• As before, don’t ask for any unnecessary personal information. If you don’t need a prospect’s mailing address, date of birth, phone number etc., then don’t ask for it!
  • Include tick boxes if you want the prospect to sign up to any third party communications or mailing lists. Never use pre-ticked boxes.
  • Consent must be given for each use of your prospect’s data. For instance, if you want your prospect to sign up to two different mailing lists, then you must give separate consent requests to each.
  • Always keep your consent requests separate from other terms and conditions. They must be visible and easy to read.

5. Make it easy for people to unsubscribe or opt-out

Opt-outs are just as important as opt-ins. Here are some tips for making sure your opt-outs are always GDPR compliant:

  • Always inform your prospects about their right to a restriction (you can store their data but not use it) and their right to erasure (you must delete their data entirely).
  • Include an unsubscribe button at the bottom of your email. This automates the process and keeps to GDPR compliance.
  • It’s also good practice to put a line in your email copy asking the recipient if they would like to be removed from your list or database.

Of course, it almost goes without saying – if someone wants their data deleted, then you must delete their data!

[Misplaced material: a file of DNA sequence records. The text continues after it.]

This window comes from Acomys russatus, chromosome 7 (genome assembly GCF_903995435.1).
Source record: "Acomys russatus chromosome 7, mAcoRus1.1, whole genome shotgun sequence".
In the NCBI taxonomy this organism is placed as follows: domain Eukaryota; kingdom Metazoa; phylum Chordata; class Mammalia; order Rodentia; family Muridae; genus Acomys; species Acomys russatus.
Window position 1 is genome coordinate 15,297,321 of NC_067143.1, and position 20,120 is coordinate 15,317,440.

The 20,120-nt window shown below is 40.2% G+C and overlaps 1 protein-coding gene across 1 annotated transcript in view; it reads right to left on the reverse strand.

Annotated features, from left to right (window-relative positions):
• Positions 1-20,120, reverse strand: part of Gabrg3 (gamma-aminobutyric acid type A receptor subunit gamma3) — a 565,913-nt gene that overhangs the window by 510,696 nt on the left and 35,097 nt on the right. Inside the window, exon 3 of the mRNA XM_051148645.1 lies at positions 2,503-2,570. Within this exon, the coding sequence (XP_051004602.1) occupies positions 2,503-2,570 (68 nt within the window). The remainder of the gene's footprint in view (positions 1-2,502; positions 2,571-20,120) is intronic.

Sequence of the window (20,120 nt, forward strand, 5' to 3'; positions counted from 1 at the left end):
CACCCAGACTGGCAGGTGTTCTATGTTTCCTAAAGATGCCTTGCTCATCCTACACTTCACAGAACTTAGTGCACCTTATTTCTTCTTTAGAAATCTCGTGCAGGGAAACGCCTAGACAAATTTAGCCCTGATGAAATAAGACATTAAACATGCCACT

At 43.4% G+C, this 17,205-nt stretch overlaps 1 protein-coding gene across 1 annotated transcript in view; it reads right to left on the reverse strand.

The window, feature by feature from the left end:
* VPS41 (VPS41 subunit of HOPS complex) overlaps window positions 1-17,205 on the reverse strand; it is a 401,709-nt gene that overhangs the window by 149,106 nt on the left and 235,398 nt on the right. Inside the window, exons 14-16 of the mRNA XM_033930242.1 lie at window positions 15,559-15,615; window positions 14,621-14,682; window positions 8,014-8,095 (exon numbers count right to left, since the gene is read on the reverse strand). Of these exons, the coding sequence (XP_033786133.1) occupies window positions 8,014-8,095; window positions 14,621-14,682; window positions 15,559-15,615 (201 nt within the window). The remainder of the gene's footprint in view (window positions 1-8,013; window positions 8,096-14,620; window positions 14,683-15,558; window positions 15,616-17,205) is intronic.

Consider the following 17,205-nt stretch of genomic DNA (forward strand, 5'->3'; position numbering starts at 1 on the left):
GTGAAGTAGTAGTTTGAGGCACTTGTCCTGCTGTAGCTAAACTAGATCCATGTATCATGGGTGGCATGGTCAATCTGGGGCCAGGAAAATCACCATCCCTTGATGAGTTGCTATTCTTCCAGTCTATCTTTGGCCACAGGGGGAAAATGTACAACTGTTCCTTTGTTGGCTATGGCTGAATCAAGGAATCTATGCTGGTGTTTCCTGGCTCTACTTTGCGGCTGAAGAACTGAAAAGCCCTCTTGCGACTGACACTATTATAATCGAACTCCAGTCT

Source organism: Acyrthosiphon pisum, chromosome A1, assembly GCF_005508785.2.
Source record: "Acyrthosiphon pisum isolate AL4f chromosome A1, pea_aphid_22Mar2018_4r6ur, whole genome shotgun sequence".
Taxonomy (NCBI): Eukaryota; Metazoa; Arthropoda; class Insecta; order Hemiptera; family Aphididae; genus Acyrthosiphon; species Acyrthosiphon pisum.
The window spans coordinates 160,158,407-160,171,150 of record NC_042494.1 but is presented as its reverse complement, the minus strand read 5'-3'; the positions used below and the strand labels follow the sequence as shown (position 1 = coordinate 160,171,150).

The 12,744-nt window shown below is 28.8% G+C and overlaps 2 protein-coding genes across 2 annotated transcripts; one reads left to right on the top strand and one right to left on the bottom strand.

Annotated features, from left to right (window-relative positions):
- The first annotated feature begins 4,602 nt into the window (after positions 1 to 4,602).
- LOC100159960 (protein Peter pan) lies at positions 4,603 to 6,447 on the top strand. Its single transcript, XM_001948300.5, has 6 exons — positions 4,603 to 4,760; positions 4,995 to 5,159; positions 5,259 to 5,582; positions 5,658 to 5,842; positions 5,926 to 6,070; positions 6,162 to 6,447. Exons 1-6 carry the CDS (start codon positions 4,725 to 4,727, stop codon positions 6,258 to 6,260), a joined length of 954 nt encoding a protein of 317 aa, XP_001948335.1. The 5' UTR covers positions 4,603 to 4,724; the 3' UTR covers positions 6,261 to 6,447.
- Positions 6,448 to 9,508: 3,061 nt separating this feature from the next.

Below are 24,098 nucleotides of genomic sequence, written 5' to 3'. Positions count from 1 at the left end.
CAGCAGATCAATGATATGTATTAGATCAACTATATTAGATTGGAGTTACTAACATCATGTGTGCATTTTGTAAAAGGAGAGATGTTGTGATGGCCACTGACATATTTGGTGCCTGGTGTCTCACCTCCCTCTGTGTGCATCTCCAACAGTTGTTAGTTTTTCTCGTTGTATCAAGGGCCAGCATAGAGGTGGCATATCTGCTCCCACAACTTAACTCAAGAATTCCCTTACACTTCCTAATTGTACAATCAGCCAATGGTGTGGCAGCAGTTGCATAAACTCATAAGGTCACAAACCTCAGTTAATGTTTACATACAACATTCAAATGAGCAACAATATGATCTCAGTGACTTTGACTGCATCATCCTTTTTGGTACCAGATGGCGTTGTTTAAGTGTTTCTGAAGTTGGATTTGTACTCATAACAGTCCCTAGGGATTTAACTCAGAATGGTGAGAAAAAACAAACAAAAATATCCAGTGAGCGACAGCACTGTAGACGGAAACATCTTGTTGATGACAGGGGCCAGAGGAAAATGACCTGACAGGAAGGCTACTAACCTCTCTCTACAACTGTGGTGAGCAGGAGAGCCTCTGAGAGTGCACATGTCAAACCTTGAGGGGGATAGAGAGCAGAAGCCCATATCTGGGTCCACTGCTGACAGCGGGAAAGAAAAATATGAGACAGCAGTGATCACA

How Cognism Stays GDPR Compliant

Cognism is an innovative SaaS start-up that provides GDPR compliant data to power sales and marketing campaigns. Our mission is to become Europe’s leading GDPR-compliant data company.

Since data is at the core of our business, we have taken the arrival of GDPR very seriously, and we have worked hard to ensure compliance in every part of our business. We are proud to share our experience with others.

These are the ways in which Cognism is GDPR-compliant:

  • We acquire data from a variety of public and private sources, always under legitimate interest. Cognism does not scrape websites, use bots, or violate other websites’ terms and conditions.
  • We are a B2B company – we do not collect or store any personal email addresses or phone numbers. The GDPR specifically mentions B2B marketing as a legitimate interest.
  • We are committed to only gathering the information we need to. The data we collect is both public and B2B.
  • We are able to provide accurate reports on how and why a person’s data has been collected. Any data we collect is stored safely and only for as long as it’s required.
  • If someone on our database withdraws consent, their data is immediately deleted.
  • Cognism partnered with the top UK law firm Sheridans, to build a data privacy compliance engine into our service. This has ensured effective and safe cold B2B outbound.
  • Cognism is registered with the ICO and we are an Official Corporate TPS list cleaner.

Cognism believes that GDPR represents new opportunities for B2B marketing, rather than a challenge. We want to help others understand the legislation, and how it can be used to power effective email marketing in a post-GDPR world.